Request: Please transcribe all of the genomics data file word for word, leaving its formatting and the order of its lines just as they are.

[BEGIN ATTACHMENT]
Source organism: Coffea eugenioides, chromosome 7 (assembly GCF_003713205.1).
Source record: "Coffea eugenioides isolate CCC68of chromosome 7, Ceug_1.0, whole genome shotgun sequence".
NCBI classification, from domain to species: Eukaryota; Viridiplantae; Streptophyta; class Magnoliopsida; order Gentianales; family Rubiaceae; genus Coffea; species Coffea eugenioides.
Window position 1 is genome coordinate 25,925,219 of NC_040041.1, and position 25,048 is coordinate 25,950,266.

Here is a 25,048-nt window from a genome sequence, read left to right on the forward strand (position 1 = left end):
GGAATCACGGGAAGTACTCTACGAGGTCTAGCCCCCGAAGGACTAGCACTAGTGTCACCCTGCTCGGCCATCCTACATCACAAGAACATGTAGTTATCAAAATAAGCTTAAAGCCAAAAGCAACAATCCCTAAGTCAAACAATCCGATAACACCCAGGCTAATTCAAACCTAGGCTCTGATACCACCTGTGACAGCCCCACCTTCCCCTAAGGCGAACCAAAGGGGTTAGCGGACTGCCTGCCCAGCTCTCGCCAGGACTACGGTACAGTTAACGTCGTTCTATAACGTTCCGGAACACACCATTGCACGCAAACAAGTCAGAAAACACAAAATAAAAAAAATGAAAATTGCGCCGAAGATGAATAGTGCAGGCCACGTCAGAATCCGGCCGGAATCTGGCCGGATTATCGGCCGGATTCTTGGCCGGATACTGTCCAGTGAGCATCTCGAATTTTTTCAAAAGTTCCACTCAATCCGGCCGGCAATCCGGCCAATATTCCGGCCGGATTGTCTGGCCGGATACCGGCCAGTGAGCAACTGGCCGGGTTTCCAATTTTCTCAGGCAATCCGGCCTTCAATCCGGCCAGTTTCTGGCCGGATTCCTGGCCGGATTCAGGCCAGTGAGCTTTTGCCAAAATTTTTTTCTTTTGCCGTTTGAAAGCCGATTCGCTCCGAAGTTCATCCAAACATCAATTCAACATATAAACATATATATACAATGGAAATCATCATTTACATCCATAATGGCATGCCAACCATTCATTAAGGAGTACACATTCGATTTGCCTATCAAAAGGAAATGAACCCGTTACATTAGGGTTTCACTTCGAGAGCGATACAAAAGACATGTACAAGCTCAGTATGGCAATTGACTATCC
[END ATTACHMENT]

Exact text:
Source organism: Coffea eugenioides, chromosome 7 (assembly GCF_003713205.1).
Source record: "Coffea eugenioides isolate CCC68of chromosome 7, Ceug_1.0, whole genome shotgun sequence".
NCBI classification, from domain to species: Eukaryota; Viridiplantae; Streptophyta; class Magnoliopsida; order Gentianales; family Rubiaceae; genus Coffea; species Coffea eugenioides.
Window position 1 is genome coordinate 25,925,219 of NC_040041.1, and position 25,048 is coordinate 25,950,266.

Here is a 25,048-nt window from a genome sequence, read left to right on the forward strand (position 1 = left end):
GGAATCACGGGAAGTACTCTACGAGGTCTAGCCCCCGAAGGACTAGCACTAGTGTCACCCTGCTCGGCCATCCTACATCACAAGAACATGTAGTTATCAAAATAAGCTTAAAGCCAAAAGCAACAATCCCTAAGTCAAACAATCCGATAACACCCAGGCTAATTCAAACCTAGGCTCTGATACCACCTGTGACAGCCCCACCTTCCCCTAAGGCGAACCAAAGGGGTTAGCGGACTGCCTGCCCAGCTCTCGCCAGGACTACGGTACAGTTAACGTCGTTCTATAACGTTCCGGAACACACCATTGCACGCAAACAAGTCAGAAAACACAAAATAAAAAAAATGAAAATTGCGCCGAAGATGAATAGTGCAGGCCACGTCAGAATCCGGCCGGAATCTGGCCGGATTATCGGCCGGATTCTTGGCCGGATACTGTCCAGTGAGCATCTCGAATTTTTTCAAAAGTTCCACTCAATCCGGCCGGCAATCCGGCCAATATTCCGGCCGGATTGTCTGGCCGGATACCGGCCAGTGAGCAACTGGCCGGGTTTCCAATTTTCTCAGGCAATCCGGCCTTCAATCCGGCCAGTTTCTGGCCGGATTCCTGGCCGGATTCAGGCCAGTGAGCTTTTGCCAAAATTTTTTTCTTTTGCCGTTTGAAAGCCGATTCGCTCCGAAGTTCATCCAAACATCAATTCAACATATAAACATATATATACAATGGAAATCATCATTTACATCCATAATGGCATGCCAACCATTCATTAAGGAGTACACATTCGATTTGCCTATCAAAAGGAAATGAACCCGTTACATTAGGGTTTCACTTCGAGAGCGATACAAAAGACATGTACAAGCTCAGTATGGCAATTGACTATCC